Helping Your Cat Feel Secure

Let's face it. Some cats are just born skittish. Others are wary because they were born feral or lived in a threatening situation in the past. Anita G. writes:

I have four cats, all male. They get along. The youngest, Sherman, who is almost two, is extremely timid and fearful and hides a lot. He has urinated on the bed a few times. I took him to the vet to rule out medical issues. I added a litter box on another floor, totaling five. I tried different litters. I keep the boxed very clean. Any suggestions?

Anita, the problem probably isn't the litter or litter boxes but rather Sherman's insecurity in the household. His fear is what's driving this behavior. The bed is the scent-center of the house because it's where the greatest concentration of human scent lies. By urinating there, Sherman is making himself feel better about his territory and his place in the social hierarchy. The big question is how do you help him to feel more secure? Once you've done that, this behavior should stop.

Security is a tricky problem that usually requires a lot of observation to unravel. First, you need to make sure there's no real competition for resources among the cats. Sherman should have his own food and water bowls that aren't in the line of sight of the bowls that the other cats use. It sounds like there are plenty of litter boxes, so that shouldn't be an issue. 

Another resource is prime window space and sleeping places - especially vertical space. Since the bed is the center of this issue for Sherman, is he facing stiff competition for sleeping space on the bed? It may help to add taller cat trees so Sherman can get up high. More enclosed hiding places can help too. Anywhere that he can go where neither you nor the other cats will physically get to him. A small box on an accessible closet shelf or under the bed can be a perfect hideaway. Cat trees are the best because they immediately add vertical space. If they're placed near shelves, they can also provide access to high areas that help many cats feel more secure.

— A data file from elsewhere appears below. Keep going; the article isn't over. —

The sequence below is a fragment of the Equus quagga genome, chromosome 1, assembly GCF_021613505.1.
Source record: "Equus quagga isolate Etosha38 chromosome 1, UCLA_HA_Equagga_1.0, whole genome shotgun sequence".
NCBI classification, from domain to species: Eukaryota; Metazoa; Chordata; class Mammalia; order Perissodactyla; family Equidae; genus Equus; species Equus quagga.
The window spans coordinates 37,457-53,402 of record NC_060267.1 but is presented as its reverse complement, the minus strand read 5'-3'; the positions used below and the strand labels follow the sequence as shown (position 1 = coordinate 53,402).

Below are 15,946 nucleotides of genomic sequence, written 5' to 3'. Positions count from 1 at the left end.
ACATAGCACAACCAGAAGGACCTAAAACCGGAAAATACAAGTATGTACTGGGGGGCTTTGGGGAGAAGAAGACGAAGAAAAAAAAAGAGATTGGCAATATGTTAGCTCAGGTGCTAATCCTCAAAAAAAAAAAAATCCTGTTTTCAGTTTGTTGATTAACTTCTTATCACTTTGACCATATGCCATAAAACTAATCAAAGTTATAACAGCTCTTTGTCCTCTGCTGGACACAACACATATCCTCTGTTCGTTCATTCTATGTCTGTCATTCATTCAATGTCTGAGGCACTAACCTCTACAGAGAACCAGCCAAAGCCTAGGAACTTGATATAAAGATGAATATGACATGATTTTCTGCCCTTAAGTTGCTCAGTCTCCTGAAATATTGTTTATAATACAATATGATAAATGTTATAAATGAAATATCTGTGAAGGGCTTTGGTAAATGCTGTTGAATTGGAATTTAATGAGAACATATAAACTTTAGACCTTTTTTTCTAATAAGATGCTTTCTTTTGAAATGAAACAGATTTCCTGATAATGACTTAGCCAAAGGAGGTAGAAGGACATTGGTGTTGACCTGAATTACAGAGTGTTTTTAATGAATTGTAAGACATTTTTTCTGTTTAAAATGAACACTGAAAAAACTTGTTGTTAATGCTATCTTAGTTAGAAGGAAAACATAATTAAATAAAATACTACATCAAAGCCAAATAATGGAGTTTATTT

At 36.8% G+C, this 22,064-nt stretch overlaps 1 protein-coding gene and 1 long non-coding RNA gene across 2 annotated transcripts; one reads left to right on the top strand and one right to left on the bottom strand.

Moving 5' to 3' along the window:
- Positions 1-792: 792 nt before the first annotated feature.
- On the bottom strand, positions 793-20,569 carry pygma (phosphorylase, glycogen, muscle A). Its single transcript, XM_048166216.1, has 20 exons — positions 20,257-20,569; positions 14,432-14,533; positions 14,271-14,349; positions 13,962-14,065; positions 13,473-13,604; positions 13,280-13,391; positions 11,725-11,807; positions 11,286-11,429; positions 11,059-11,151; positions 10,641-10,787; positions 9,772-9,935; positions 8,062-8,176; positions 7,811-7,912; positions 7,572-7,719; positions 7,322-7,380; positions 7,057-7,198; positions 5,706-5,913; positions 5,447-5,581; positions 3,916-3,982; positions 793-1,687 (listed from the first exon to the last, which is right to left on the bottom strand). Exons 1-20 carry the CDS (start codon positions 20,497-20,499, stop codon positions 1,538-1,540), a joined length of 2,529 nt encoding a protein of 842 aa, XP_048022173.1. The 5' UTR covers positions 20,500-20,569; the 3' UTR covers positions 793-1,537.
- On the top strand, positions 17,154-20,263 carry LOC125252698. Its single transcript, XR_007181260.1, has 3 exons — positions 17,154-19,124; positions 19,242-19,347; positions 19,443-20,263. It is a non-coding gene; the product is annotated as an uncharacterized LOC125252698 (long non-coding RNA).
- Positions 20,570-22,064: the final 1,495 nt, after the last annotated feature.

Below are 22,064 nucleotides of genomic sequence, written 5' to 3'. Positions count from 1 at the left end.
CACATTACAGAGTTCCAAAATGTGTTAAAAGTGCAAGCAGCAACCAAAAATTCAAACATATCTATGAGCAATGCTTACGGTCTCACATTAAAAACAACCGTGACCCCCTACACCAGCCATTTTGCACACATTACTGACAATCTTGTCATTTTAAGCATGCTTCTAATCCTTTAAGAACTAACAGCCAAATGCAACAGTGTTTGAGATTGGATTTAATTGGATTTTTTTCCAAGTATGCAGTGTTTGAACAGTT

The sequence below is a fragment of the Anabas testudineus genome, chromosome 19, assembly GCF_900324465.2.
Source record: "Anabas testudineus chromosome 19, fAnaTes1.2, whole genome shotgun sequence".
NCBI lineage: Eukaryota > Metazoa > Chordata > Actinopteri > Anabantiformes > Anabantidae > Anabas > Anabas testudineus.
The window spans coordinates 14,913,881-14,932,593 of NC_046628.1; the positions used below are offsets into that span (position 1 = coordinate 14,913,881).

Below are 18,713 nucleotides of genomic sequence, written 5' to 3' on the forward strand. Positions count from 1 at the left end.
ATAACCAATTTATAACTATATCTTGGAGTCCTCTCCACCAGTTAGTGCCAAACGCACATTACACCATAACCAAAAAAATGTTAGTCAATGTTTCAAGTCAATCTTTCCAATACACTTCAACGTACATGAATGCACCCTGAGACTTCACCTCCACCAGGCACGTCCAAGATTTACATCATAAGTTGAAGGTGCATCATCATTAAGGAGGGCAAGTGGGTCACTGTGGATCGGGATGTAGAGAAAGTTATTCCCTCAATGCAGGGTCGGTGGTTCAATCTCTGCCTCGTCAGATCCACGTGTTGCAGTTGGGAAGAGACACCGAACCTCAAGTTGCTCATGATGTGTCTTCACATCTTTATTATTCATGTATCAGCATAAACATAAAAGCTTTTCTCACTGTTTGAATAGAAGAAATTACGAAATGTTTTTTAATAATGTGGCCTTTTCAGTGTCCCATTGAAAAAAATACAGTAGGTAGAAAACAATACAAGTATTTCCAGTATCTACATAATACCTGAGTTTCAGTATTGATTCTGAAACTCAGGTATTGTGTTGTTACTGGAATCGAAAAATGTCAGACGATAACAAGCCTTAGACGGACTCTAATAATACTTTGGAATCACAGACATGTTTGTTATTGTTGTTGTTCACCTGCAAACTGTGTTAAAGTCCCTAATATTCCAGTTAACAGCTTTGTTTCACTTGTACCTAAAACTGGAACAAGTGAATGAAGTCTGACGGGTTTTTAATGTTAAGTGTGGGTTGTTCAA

You'll also need to set aside special time to interact with Sherman without the other cats around. Just thirty minutes spent paying with him alone each day can work wonders. Since the bed is such a focus, that would be a good place to play. Just close the bedroom door so the other cats will give you time alone with Sherman. He'll feel better with your undivided attention and he can also spread his scent on the bed without urinating there.

 
 

Speaking of scent, you'll want to pay special attention to laundering the bed clothes where Sherman has urinated. If he continues to smell it, the scent will reinforce his behavior. Use a good enzymatic cleaner to permanently get rid of the odor even to Sherman's sensitive nose.

Observe him diligently, Anita. Notice what scares him. The other cats may be subtlely pushing him away when they sense his fear. Intervene if you can. Pet him under his chin and raise his head. You'd be surprised at how much hands on top of an insecure cat's head feel as though they're pushing him down. Help him to build up his courage and social position in the house and the problem should correct itself, but it will take time. Above all, never punish him for improper urination. All that will do is to teach him to feel insecure around you.

We wish you both the best of luck!